Sun Oct 4 11:54:03 CEST 2009
The Two Towers.
Two important things happened to me in the course of the last 10
years. Rising from the puddle of asm and C, I discovered Forth and
its algebraic nature, and Scheme, lambda calculus, macros, types, ...
The practical pilar was compilation.
Through manipulation of language as just another data object, a
different kind of math was brought within my reach - quite different
than the isolated world of linear algebra and calculus useful for
numerical applications. Instead of math being something that's done
on paper, it came to live in my hands through the manipulation of code
This took a couple of years to really sink in. As opposed to the
principle being simple - formal languages, axioms and inference rules,
semantics represented by functions mapping language objects to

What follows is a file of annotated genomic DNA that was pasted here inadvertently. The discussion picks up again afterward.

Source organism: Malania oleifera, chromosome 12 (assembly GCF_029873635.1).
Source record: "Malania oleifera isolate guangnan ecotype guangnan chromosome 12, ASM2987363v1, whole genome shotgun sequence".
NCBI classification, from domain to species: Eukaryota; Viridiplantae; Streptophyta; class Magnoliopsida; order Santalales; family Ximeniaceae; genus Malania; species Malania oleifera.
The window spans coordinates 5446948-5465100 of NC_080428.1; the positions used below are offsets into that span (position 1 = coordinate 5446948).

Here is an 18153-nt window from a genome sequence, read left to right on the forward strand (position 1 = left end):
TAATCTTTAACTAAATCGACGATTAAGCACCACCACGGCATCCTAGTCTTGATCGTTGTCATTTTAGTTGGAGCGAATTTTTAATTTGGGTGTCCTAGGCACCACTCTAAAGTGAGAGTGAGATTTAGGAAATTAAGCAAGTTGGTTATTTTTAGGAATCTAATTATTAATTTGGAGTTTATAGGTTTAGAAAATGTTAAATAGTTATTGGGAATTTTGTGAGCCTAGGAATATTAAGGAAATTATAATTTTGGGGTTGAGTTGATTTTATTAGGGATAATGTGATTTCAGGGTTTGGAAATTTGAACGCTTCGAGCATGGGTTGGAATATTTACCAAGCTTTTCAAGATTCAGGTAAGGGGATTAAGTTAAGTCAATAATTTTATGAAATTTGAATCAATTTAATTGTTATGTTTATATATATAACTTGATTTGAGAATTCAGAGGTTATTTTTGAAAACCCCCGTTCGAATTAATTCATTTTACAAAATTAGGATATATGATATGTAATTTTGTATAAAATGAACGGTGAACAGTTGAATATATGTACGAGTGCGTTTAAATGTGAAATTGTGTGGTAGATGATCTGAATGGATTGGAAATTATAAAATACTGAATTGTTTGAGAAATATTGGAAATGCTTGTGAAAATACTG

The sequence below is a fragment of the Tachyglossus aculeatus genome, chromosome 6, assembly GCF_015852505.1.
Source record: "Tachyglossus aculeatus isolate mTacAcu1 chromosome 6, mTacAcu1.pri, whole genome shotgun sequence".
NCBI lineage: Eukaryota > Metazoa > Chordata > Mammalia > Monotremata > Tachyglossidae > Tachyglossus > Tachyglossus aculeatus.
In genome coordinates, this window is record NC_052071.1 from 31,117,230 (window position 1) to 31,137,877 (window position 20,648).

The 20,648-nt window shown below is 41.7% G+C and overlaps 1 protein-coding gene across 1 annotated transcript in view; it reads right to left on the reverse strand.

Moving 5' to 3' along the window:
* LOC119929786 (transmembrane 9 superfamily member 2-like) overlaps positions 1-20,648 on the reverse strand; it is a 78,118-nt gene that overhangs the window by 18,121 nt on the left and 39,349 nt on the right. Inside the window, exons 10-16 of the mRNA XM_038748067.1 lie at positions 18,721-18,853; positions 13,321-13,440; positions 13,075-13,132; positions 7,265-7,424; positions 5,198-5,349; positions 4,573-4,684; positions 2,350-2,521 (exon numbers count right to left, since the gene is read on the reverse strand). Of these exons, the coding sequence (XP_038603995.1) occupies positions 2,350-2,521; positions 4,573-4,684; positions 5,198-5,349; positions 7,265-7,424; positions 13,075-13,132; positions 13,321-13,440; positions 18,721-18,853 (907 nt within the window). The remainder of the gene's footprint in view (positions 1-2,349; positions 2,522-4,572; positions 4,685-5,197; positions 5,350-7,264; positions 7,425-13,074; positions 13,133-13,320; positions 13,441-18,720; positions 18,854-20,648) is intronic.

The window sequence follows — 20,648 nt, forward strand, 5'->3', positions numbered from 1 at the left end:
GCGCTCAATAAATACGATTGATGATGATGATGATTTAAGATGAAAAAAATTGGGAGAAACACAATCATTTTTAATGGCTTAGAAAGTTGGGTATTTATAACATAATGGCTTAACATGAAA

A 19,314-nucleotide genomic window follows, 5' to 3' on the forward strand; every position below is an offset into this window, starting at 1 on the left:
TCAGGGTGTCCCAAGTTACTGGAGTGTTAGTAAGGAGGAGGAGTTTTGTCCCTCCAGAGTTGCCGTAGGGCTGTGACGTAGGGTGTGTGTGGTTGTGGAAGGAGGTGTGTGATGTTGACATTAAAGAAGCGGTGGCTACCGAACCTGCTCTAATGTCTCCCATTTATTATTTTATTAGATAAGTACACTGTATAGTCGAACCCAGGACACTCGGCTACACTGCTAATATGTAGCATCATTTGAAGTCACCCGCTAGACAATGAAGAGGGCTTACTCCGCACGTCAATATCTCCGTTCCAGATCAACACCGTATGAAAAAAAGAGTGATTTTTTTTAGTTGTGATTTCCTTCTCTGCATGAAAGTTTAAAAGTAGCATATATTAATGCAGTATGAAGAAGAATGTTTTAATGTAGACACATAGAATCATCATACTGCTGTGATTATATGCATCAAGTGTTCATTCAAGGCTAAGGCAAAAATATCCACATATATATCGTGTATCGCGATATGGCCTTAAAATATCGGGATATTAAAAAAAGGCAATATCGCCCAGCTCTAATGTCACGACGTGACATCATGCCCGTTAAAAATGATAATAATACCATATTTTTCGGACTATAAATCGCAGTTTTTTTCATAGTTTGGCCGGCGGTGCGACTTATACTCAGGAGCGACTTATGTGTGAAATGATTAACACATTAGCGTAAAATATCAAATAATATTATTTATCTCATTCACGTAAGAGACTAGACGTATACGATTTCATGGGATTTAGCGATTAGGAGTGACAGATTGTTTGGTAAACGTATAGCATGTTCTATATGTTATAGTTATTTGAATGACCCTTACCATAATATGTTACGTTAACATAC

other objects, there is an incredible range of possible ways to bring
mathematical structures to physical computing machinery.
So is logic the ultimate programming language? I guess it depends on
what your goals are. Currently I see really only two camps in
software development: the mathematical / logical camp which limits
power by introducing formal abstractions that have provable or
verifyable properties, and the biological camp which uses evolutionary
techniques to approach correctness (and specification!) by removing
constraints and looking only at observable behaviour.
I guess the point is something like this: since computers themselves
behave mathematically (within certain bounds), do you want to
propagate this kind of exactness to very high level claims (proofs in
logic), or are you more interested in using the computer to give you a
system that implements limitless power (reflection / programmable
Maybe, stretching it a bit, the former could be called the tree /
directed graph approach (proof / transport of truth), while the other
is the full graph approach (connected objects, the internet model).